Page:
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Hold up a second, when did Yuli Gurriel become a home run hitter?

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Life can sneak up on you fast. Just ask me when I was looking at the leaderboards and realized the importance of Yuli Gurriel’s home run total.

Tampa Bay Rays v Houston Astros Photo by Bob Levey/Getty Images

Like most savvy baseball fans, I spend a fair bit of free time traversing the wonderful world of player leaderboards. Personally, I prefer FanGraphs, but Baseball-Reference and Baseball Prospectus are a close second and third in my mind. No matter the site, though, a leaderboard is a place where I can quickly see who is performing particularly well (hello, Yordan Alvarez) or why someone is struggling (don’t get me started about Tyler White).

But there are times when something that obviously stands out, even if you’re well aware of the situation unfolding before your very eyes. For me, this reality hit me like a load of bricks when I was viewing how many home run Yuli Gurriel actually has this season. Twenty-seven home runs, to be exact.

It is a fact that Gurriel has been on a tear since mid-June. He has simply been one of the club’s best hitters this summer as he has slashed .366/.416/.732 with 22 home runs and a 200 wRC+ since June 17. Only Alex Bregman (32) and George Springer (28) are ahead of Gurriel as the club’s home run leaders for this season. As we can see in the numbers and in person, the Astros’ first baseman has been a force and opposing pitchers have paid a dear price.

We’re all mostly familiar about the specific causes behind this improvement, so I won’t rehash the finer details today. That said, those adjustments has allowed Gurriel to see the ball better. In turn, I’d like to believe that has greatly enabled him to hit more four-seam fastballs, or any other pitch, for home runs. Here is a pitch breakdown from 2016-18 when the first baseman hit a home run.

As we can gather, Gurriel, in his first 1,274 plate appearances, only had 7 home runs off of a four-seam fastball. In the subsequent 535 plate appearances, we’ve seen that figure rise to 9 four-base hits via a four-seam fastball.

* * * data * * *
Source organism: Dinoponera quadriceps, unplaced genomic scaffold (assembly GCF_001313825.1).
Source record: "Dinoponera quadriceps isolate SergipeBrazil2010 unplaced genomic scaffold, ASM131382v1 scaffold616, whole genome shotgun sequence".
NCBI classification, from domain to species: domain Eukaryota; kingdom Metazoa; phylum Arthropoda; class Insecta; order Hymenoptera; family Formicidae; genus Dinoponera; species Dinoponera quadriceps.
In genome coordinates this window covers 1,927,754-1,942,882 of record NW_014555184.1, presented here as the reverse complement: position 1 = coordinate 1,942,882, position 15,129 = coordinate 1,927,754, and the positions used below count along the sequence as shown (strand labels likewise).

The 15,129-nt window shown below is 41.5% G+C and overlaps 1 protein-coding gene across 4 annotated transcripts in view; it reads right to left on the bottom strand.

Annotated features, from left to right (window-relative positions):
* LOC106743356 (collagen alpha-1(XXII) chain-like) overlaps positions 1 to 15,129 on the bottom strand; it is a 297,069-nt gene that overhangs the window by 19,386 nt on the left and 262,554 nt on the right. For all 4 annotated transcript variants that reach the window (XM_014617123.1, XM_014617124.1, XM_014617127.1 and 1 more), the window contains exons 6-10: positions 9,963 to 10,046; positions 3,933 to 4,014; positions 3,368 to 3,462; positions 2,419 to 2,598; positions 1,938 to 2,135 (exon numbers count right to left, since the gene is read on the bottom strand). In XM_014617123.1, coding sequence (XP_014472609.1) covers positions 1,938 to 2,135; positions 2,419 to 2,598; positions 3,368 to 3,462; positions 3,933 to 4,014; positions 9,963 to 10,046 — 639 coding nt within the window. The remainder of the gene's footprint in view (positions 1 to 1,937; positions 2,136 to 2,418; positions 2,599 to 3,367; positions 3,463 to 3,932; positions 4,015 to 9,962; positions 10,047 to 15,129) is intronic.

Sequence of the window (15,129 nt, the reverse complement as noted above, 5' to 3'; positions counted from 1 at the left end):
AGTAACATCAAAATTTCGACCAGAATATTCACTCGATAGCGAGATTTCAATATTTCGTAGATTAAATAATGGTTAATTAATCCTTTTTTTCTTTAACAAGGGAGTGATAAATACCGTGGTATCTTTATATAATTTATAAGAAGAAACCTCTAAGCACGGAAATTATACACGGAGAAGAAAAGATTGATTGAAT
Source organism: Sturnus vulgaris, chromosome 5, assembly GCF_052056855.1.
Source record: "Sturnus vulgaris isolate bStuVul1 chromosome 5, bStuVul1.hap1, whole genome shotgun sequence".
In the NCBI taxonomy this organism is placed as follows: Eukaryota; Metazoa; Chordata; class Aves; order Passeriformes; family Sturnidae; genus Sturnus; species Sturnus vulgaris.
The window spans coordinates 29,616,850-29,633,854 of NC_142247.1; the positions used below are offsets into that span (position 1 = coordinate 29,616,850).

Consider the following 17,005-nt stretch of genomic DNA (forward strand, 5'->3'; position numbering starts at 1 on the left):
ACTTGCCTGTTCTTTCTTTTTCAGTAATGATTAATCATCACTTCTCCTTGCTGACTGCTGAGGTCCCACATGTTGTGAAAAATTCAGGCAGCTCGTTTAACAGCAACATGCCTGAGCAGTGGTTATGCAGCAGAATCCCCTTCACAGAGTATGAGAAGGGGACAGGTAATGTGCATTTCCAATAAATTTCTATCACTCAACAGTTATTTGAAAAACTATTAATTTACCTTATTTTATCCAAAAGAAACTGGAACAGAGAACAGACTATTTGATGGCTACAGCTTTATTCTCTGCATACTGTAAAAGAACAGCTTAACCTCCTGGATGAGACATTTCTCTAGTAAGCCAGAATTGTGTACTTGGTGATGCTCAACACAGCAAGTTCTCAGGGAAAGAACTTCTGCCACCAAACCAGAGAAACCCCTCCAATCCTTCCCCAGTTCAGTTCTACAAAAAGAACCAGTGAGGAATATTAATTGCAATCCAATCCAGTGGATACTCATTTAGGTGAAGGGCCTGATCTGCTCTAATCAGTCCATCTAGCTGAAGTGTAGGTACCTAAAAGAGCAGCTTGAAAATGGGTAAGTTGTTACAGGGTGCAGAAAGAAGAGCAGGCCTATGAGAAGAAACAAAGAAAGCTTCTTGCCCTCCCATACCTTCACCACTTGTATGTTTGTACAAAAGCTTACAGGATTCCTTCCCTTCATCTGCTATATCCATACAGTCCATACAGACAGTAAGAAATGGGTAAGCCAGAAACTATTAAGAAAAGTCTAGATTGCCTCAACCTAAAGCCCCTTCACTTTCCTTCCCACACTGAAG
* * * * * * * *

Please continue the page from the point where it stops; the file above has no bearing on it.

I also believe the much-discussed changes to the actual baseball has held a role in this sudden surge in not only Gurriel, but also many hitters in the game. The home runs, however, continue to attract my attention. In only 257 plate appearances since June 17, Gurriel has hit 22 home runs. Only Mike Trout (24) and Eugenio Suarez (23) have more. That is kinda wild. We’re talking about a hitter who had just 5 home runs in his preceding 278 plate appearances to start the season. He had a notable decline in power the previous season, thanks to, in part, hamate bone surgery. By the way, if we take his home run rate since June 17 and apply it on a 162-game basis, Gurriel would project to have roughly 59 dingers. Before the 2019 season, he had just 34 home runs in his first 311 major league games.

While I know deep down in my soul that the Astros’ first baseman likely can’t maintain this current pace long-term, it is impressive to see such a turnaround in this category from an age-35 hitter. Thanks to Play Index, we know his 2019 home run season total is currently ranked 28th by a hitter who is at least 35-years old since 2010. To be fair, that is not particularly spectacular. But seven more dingers would automatically vault him into the top-ten in a list that is mostly Nelson Cruz and David Ortiz. Again, kinda of wild when you consider Gurriel’s lack of propensity for home runs in his major league career before this summer.